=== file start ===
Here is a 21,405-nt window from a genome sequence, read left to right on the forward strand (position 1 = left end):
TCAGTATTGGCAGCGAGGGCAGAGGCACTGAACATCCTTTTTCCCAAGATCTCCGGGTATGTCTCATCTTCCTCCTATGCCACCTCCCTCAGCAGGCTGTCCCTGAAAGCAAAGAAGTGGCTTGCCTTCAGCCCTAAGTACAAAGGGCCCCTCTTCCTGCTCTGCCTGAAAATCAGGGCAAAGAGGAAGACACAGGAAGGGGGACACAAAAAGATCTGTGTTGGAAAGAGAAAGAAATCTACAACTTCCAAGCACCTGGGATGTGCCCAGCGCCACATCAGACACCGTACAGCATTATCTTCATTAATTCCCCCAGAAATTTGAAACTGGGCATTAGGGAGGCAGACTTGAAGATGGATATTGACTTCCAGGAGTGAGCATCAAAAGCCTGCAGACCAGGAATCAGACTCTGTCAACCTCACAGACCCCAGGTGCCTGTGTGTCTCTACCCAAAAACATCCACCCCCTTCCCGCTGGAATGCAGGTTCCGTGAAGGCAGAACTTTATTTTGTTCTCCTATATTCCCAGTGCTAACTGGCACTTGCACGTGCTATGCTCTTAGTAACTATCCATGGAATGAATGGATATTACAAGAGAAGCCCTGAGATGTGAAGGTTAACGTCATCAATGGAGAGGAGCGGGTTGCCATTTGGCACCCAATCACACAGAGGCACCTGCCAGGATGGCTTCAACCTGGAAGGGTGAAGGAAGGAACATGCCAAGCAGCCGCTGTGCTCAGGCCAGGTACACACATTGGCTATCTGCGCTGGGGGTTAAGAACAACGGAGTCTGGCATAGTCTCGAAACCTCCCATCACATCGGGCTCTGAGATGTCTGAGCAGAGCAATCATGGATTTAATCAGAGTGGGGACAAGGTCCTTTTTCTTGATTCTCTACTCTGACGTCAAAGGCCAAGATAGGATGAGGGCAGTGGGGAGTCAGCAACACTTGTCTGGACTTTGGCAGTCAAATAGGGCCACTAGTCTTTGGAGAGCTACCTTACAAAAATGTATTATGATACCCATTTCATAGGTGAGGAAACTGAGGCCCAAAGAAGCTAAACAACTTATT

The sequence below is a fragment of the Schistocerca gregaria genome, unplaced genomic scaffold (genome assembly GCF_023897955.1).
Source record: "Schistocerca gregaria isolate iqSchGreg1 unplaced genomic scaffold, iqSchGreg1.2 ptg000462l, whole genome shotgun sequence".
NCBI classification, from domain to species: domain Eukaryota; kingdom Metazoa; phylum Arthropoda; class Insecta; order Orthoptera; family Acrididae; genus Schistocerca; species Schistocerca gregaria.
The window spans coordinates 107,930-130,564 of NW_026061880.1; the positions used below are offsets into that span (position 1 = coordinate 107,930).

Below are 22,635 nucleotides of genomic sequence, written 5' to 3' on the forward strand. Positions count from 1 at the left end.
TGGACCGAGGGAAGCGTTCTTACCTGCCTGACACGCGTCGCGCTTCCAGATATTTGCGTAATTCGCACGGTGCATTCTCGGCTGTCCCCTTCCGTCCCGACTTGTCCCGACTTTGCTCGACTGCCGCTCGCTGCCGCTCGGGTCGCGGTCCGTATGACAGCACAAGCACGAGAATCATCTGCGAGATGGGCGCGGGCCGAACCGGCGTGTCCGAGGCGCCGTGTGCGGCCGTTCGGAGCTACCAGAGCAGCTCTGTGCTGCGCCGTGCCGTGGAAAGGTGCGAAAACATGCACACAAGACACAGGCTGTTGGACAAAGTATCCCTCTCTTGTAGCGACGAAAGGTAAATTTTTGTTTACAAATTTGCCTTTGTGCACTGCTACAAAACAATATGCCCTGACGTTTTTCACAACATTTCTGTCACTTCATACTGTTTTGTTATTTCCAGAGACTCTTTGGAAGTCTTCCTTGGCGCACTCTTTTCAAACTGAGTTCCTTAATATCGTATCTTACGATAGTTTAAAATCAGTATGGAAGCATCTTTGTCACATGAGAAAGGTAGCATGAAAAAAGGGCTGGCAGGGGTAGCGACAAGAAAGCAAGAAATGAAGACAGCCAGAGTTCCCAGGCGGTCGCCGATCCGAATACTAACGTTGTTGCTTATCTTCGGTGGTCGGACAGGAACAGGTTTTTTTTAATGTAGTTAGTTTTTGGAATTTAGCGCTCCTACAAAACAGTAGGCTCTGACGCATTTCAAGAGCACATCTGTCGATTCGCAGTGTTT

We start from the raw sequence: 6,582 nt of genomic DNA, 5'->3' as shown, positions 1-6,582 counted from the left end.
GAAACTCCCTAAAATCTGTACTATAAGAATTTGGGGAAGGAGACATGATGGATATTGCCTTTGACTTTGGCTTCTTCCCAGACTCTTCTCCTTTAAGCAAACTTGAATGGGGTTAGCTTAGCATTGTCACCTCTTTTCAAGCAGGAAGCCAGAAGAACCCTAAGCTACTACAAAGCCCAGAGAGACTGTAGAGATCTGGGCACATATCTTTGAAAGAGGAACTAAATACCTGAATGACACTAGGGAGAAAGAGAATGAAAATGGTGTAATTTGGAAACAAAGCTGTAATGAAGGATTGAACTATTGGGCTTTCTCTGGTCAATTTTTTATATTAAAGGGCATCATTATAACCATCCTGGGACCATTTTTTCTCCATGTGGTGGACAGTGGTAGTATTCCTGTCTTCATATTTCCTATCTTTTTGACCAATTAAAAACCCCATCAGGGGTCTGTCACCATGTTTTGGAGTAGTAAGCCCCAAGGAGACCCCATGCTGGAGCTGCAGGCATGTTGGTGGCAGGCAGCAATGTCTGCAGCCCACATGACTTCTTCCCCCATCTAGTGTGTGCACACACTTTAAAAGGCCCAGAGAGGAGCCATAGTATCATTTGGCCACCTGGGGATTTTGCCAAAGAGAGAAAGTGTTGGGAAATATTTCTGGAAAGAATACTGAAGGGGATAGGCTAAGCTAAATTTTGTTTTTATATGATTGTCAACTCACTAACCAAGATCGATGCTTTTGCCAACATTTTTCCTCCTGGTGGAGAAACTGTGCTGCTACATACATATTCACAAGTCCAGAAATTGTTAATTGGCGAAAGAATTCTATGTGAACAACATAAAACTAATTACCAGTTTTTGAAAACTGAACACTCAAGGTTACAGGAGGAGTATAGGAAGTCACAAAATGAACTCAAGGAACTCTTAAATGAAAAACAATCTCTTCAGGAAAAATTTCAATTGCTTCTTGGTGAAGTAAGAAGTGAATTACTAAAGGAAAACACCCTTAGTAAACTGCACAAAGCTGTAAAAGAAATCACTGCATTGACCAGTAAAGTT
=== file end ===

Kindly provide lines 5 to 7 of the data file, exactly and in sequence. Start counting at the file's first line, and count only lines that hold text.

NCBI classification, from domain to species: domain Eukaryota; kingdom Metazoa; phylum Arthropoda; class Insecta; order Orthoptera; family Acrididae; genus Schistocerca; species Schistocerca gregaria.
The window spans coordinates 107,930-130,564 of NW_026061880.1; the positions used below are offsets into that span (position 1 = coordinate 107,930).

Below are 22,635 nucleotides of genomic sequence, written 5' to 3' on the forward strand. Positions count from 1 at the left end.